1B.  IF a theist can’t prove that the Bible is qualified to deliver credible answers to important religious and theological questions, THEN we need not give serious consideration to any of the arguments presented by that theist about important religious or theological questions when those arguments are based on the Bible.

As it stands, this argument appears to be logically VALID.  However, premise (2B) is FALSE, so this argument is UNSOUND, and must be rejected.

There was an AMBIGUITY in the original statement of this argument by Tanny, so the reason that (2B) is FALSE may be the result of the way I interpreted premises (1) and (2), so there is an alternative interpretation where premise (2) is TRUE, or at least not obviously FALSE.  Here is the problematic phrase:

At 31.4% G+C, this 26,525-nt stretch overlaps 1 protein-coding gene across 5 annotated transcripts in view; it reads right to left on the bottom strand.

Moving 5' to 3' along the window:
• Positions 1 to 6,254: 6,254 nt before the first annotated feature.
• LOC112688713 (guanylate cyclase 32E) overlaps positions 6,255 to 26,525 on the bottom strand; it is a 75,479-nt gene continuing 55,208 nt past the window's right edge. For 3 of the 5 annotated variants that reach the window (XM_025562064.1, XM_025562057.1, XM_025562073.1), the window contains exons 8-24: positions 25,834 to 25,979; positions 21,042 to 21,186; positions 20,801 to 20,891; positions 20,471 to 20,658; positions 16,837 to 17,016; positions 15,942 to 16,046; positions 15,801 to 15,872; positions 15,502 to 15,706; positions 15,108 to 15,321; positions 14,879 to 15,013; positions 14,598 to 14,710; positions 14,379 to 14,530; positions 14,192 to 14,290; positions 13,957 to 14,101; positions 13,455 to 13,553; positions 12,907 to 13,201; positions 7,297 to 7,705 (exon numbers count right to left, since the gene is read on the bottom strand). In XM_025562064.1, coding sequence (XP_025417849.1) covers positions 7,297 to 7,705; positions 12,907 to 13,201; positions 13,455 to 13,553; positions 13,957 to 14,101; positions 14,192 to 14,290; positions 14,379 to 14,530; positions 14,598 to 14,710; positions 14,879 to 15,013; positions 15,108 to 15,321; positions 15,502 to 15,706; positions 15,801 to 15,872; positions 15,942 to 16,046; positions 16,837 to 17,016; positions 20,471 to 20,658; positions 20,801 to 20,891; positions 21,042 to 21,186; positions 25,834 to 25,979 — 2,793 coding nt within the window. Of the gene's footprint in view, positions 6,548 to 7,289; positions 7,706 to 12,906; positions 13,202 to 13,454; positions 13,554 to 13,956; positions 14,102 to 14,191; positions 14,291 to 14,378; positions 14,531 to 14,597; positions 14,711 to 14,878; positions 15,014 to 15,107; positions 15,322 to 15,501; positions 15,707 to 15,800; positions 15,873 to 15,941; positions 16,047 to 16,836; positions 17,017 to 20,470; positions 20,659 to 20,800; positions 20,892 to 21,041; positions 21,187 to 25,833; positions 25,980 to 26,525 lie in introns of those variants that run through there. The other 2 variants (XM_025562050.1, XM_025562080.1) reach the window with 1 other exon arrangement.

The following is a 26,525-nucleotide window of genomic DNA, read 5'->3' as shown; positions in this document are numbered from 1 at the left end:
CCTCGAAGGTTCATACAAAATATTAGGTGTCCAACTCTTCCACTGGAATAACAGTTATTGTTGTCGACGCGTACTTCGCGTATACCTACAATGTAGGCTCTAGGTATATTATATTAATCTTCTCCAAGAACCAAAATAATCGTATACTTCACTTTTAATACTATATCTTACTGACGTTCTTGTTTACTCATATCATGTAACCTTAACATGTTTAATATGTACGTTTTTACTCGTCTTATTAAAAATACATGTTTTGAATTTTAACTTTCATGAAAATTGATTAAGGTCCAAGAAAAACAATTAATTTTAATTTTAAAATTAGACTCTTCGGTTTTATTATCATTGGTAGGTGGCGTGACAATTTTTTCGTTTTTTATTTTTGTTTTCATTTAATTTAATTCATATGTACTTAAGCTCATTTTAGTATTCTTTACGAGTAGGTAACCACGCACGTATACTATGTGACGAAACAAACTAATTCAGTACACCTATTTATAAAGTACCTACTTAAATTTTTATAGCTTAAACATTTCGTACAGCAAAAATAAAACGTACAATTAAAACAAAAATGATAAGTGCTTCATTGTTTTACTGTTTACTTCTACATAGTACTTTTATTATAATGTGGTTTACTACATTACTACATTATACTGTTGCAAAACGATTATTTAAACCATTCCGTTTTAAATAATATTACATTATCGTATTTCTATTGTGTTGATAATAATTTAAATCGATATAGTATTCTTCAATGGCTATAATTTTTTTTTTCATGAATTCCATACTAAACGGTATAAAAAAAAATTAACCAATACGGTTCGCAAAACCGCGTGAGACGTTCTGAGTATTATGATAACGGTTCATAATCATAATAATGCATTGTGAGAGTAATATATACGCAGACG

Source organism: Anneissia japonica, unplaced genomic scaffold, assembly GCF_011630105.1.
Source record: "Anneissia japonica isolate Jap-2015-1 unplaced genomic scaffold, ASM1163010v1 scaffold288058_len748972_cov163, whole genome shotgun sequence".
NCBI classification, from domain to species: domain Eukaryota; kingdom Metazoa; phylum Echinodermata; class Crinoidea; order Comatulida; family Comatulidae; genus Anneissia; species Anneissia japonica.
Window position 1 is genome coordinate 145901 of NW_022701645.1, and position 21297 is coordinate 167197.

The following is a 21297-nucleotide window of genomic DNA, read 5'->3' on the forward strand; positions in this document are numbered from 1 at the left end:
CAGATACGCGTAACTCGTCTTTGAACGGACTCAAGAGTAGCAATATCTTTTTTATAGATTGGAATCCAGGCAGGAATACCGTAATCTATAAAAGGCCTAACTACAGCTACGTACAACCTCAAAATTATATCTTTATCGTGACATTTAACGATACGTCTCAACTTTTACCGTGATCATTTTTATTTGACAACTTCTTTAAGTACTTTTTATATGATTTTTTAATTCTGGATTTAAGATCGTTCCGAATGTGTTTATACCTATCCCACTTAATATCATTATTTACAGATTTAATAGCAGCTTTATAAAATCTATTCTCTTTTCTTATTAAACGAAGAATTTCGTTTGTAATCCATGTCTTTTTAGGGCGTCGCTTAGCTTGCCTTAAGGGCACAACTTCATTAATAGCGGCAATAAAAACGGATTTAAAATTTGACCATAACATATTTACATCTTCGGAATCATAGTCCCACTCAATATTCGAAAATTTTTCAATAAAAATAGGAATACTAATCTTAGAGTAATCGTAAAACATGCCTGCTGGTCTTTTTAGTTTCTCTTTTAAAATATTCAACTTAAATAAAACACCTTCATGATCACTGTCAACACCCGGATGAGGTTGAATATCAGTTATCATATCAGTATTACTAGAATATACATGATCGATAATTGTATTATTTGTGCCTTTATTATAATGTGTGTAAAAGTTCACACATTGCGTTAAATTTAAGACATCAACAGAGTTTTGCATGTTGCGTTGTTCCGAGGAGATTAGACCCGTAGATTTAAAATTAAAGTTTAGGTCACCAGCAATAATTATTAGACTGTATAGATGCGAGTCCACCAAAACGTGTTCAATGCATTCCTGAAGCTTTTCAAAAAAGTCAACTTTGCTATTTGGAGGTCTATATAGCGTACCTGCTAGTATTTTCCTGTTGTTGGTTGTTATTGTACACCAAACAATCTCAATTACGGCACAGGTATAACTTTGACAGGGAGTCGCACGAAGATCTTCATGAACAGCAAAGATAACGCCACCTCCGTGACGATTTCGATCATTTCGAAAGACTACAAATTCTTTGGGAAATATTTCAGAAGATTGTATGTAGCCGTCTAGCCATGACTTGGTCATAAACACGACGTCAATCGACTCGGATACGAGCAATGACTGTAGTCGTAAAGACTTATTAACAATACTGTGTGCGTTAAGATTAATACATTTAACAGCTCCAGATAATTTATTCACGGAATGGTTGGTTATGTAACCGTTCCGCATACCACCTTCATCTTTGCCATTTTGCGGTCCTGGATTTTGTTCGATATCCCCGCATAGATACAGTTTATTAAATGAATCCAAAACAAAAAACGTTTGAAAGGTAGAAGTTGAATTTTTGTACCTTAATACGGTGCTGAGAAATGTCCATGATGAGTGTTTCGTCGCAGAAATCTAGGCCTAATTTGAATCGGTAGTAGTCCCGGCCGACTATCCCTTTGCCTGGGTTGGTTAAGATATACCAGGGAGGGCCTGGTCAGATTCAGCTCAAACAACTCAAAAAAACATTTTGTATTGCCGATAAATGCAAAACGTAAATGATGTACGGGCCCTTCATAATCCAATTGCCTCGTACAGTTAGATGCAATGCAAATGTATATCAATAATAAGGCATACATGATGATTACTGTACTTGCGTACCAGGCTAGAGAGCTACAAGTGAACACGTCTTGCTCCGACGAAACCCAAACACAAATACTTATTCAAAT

…if a theist can’t prove their holy book is…

This could mean either

if a particular theist can’t prove…

or it could mean

if any and every theist can’t prove…

In other words, it is not clear whether we are talking about some particular theist being unable to prove the Bible “is qualified to deliver credible answers…” or whether we are talking about theists in general being unable to prove the Bible “is qualified to deliver credible answers…”.

If Tanny’s argument is about some particular theist being unable to prove the Bible “is qualified to deliver credible answers to important religious and theological questions”, then this argument FAILS to show that we atheists and skeptics can reasonably ignore the arguments of such a theist, even when those arguments are based on the Bible and are about important religious or theological issues.  This is because some OTHER theist might have been able to prove that the Bible “is qualified to deliver credible answers…”.